It looks to me like the CA study was a preselected LGBT population and thus produces its 0.1% number based on an estimate of what portion of the total population are LGBT as well as on the assumption that the surveyed LGBT people are a good representation of all L, G, B, or T people in the state.
Meanwhile, though I don't know what happened in 2007 or 2009, I tracked down the fact that in 2012 and 2013 in MA
they called thousands of adults as part of their regular behavioral risk factor surveillance system, and both years 0.4% of those adults reported identifying transgender. (Which is to say, it doesn't have any of the sources of bias you claimed such studies usually have. It wasn't self-selecting for people who feel strongly on the issue, it wasn't self-selecting for people who are likely to have different demographics from the general population, it wasn't a particularly small sample size, etc.)
As such, I'd say that 0.4% study is quite a bit more reliable both than the 0.3% oft-reported estimate and the 0.1% CA result. And unless you have some specific knowledge of bias in the way the BRFSS research was done, or knowledge of a study that was equally well-done but that reports a significantly lower proportion, 0.4% is the number I'm personally going to accept as reliable going forward. (It may even be an underestimate for the reasons described in that fivethirtyeight article, where some people feel like they were assigned the wrong gender even though they wouldn't necessarily identify themselves as transgender on any but the most carefully anonymous surveys.)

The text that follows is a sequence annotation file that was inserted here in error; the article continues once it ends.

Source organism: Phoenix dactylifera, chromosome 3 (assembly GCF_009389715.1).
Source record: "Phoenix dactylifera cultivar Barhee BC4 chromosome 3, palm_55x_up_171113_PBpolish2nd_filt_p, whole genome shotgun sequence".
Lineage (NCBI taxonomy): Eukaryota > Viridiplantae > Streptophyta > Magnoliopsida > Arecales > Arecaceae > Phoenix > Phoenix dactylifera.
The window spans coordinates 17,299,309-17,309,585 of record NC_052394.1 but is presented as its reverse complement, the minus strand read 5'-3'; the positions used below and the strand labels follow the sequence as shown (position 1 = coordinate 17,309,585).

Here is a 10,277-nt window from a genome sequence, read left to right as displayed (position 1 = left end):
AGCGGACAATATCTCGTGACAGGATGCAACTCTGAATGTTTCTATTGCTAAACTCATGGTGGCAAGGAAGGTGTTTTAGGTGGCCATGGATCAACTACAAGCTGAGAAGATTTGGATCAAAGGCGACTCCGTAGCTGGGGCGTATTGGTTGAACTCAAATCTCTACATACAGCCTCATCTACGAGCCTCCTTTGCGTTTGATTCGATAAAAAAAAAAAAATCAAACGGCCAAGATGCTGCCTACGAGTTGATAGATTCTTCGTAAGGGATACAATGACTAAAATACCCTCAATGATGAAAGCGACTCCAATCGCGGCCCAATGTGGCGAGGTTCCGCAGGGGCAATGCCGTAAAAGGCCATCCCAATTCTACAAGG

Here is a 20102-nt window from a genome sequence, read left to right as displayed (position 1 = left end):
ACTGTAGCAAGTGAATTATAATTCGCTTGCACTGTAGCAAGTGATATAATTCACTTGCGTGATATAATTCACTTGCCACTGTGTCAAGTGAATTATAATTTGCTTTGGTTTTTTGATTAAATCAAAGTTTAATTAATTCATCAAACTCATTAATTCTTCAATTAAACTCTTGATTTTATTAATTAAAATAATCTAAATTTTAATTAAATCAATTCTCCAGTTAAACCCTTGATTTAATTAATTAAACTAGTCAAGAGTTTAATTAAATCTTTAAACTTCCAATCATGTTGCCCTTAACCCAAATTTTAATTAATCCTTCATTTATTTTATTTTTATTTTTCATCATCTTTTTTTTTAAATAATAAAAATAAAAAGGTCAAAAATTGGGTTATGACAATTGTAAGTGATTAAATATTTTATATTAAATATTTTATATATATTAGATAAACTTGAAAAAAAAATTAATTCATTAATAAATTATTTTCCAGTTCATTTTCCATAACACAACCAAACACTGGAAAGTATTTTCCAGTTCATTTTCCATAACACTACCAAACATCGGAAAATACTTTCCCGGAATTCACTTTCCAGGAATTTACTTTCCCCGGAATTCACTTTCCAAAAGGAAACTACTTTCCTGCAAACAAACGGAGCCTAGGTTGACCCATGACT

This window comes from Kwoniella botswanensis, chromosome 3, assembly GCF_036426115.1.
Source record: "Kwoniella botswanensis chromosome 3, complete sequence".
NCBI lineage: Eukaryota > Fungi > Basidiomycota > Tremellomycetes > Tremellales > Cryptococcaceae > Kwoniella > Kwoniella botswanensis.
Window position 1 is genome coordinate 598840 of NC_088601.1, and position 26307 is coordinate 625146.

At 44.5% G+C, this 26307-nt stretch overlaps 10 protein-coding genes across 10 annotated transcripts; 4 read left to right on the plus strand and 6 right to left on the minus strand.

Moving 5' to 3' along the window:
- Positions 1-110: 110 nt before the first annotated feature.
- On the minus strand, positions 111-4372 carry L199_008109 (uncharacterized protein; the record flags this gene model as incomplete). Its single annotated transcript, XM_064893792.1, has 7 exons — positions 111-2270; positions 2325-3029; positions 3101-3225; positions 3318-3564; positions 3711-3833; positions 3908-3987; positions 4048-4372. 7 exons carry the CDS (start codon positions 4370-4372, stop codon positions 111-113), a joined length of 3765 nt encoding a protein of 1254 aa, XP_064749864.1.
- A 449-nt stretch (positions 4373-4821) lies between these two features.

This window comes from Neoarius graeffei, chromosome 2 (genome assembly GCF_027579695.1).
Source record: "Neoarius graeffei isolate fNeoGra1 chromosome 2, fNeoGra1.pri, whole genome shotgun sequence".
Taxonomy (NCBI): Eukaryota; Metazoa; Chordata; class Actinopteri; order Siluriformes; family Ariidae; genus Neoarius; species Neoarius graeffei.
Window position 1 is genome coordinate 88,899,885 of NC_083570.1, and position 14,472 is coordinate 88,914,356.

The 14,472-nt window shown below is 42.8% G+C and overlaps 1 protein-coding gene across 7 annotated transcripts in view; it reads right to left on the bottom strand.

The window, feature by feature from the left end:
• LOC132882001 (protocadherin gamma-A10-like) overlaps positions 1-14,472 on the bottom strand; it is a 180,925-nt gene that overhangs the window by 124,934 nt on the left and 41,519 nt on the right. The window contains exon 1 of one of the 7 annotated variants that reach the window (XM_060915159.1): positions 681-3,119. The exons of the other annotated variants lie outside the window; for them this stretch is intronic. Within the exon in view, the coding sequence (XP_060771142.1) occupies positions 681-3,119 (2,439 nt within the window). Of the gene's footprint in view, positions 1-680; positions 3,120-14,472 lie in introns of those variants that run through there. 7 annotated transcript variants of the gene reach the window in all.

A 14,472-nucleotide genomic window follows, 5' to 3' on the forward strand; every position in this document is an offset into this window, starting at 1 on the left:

Edit: CorruptUser's number for intersex people is off by quite a bit as well. Even if we only count those individuals who do not have strictly XX or XY karyotypes, Wikipedia's figures put the total at 0.2%. People who are XX or XY but can be considered intersex for other reasons (such as hormone over- or underproduction or insensitivity) seem to be less common, but raise the percentage slightly nonetheless. Even if there is considerable overlap between such people and those who identify as transgender, an estimate of at least
0.5% of people who can't be unambiguously described as "male" or "female" seems reasonable.
Nothing like the "majority" 12obin claims, but considerably more than HungryHobo's 0.1%.
(And I'm not at all sure why doogly thinks tenths-of-a-percent accuracy is unobtainable, when that works out to several dozen people in a large survey or up to several thousand in an analysis of hospital records.)